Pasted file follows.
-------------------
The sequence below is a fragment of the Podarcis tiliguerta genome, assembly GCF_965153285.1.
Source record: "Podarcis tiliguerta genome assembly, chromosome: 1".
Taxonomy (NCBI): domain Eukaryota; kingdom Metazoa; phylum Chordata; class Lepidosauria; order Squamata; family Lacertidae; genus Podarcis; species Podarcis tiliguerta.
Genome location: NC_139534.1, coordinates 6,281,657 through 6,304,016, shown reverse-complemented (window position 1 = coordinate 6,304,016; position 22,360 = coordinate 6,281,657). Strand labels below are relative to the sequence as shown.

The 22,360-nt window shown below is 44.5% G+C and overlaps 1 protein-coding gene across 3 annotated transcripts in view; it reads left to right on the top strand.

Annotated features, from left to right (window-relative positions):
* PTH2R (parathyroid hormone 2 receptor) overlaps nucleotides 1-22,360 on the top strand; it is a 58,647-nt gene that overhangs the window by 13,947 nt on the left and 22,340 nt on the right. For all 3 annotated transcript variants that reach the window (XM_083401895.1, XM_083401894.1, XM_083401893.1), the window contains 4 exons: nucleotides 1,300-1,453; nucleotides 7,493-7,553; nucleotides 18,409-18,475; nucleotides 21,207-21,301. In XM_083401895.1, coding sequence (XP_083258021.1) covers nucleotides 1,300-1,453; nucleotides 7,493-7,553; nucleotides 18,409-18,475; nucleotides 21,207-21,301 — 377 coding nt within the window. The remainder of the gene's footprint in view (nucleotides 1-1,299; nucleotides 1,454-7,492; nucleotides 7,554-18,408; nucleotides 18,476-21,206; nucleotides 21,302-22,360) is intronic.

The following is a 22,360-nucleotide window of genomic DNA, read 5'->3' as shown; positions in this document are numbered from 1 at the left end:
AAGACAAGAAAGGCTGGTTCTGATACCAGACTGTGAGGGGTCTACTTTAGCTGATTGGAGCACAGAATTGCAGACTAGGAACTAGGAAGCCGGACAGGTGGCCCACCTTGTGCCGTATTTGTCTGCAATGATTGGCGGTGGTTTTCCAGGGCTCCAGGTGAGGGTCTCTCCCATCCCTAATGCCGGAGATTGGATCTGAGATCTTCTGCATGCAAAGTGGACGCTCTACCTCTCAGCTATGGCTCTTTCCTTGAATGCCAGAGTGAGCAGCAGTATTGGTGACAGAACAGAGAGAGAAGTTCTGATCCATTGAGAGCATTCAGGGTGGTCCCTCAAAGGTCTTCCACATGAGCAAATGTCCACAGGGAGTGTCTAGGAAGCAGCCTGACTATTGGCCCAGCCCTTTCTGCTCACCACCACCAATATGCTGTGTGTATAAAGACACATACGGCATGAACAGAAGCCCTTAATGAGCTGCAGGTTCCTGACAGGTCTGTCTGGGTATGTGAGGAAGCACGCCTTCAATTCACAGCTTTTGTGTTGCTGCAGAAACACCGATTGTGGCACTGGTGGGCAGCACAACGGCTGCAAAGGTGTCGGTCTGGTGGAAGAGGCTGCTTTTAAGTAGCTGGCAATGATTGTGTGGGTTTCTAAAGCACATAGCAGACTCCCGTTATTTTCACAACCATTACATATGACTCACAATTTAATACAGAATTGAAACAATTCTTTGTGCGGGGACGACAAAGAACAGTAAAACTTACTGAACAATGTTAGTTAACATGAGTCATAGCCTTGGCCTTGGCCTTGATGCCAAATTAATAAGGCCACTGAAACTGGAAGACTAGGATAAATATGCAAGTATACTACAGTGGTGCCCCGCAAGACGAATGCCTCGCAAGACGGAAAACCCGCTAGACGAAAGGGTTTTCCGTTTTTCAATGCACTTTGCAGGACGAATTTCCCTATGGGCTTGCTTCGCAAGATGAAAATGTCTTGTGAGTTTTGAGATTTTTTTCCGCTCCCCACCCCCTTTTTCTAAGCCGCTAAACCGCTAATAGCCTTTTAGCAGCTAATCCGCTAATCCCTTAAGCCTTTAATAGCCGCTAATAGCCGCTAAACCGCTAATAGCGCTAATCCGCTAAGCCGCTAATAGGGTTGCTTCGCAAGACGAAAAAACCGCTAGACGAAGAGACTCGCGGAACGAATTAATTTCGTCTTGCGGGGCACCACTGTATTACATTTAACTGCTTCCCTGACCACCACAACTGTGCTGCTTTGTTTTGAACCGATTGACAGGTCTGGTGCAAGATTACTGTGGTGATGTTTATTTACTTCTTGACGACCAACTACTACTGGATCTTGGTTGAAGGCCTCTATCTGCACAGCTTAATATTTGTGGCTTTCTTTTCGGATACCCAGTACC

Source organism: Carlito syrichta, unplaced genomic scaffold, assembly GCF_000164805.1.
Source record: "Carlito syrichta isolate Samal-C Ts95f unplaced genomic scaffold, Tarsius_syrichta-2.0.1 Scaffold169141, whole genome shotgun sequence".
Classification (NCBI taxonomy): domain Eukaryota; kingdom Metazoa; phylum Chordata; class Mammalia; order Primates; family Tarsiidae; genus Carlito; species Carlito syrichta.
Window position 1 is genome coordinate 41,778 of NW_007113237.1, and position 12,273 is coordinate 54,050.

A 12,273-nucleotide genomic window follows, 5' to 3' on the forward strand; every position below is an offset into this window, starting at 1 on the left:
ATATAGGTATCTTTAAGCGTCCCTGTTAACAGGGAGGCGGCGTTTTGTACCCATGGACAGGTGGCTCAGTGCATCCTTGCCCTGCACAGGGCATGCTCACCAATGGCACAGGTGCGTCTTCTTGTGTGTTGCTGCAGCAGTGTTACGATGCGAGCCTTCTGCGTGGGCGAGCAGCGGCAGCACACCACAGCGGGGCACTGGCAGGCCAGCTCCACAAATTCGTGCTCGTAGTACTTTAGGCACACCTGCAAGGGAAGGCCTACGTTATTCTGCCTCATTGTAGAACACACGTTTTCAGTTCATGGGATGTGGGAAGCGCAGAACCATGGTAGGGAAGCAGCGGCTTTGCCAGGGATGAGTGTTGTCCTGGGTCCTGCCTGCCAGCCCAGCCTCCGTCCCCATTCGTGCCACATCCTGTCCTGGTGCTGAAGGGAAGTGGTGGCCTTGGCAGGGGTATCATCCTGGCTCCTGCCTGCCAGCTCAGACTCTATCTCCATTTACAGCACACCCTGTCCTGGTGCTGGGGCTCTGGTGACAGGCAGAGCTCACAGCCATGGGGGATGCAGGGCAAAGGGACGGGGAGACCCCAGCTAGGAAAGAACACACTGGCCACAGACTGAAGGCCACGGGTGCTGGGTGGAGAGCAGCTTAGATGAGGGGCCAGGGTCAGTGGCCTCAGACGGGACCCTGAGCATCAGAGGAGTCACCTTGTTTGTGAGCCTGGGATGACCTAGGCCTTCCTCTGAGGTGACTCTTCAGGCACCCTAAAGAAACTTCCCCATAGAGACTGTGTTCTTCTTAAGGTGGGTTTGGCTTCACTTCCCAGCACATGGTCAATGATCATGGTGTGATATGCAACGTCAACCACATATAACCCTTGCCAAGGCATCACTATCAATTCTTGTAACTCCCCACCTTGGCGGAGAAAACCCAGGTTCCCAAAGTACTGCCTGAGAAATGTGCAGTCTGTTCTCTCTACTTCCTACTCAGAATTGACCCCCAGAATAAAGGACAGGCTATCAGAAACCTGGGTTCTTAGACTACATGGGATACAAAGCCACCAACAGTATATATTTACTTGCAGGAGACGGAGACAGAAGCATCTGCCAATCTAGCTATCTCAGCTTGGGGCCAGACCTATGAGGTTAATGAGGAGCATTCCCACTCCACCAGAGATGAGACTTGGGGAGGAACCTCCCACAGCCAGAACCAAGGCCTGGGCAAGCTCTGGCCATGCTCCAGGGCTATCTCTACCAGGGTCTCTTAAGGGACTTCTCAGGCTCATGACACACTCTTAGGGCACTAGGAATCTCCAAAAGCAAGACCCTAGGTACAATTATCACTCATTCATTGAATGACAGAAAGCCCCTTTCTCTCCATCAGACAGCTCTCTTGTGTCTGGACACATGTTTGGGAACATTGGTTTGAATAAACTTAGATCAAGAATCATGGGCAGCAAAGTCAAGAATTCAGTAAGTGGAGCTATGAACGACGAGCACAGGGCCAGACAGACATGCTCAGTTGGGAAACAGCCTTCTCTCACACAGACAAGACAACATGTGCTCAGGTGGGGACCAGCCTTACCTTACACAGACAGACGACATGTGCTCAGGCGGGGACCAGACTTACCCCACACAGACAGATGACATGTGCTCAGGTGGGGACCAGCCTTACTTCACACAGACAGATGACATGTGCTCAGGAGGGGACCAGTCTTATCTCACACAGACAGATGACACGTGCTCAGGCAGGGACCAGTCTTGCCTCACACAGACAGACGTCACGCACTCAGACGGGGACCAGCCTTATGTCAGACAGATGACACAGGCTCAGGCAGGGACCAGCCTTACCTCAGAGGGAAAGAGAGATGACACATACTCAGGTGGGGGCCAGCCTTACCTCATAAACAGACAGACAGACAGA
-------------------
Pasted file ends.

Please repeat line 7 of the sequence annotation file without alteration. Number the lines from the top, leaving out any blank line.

* PTH2R (parathyroid hormone 2 receptor) overlaps nucleotides 1-22,360 on the top strand; it is a 58,647-nt gene that overhangs the window by 13,947 nt on the left and 22,340 nt on the right. For all 3 annotated transcript variants that reach the window (XM_083401895.1, XM_083401894.1, XM_083401893.1), the window contains 4 exons: nucleotides 1,300-1,453; nucleotides 7,493-7,553; nucleotides 18,409-18,475; nucleotides 21,207-21,301. In XM_083401895.1, coding sequence (XP_083258021.1) covers nucleotides 1,300-1,453; nucleotides 7,493-7,553; nucleotides 18,409-18,475; nucleotides 21,207-21,301 — 377 coding nt within the window. The remainder of the gene's footprint in view (nucleotides 1-1,299; nucleotides 1,454-7,492; nucleotides 7,554-18,408; nucleotides 18,476-21,206; nucleotides 21,302-22,360) is intronic.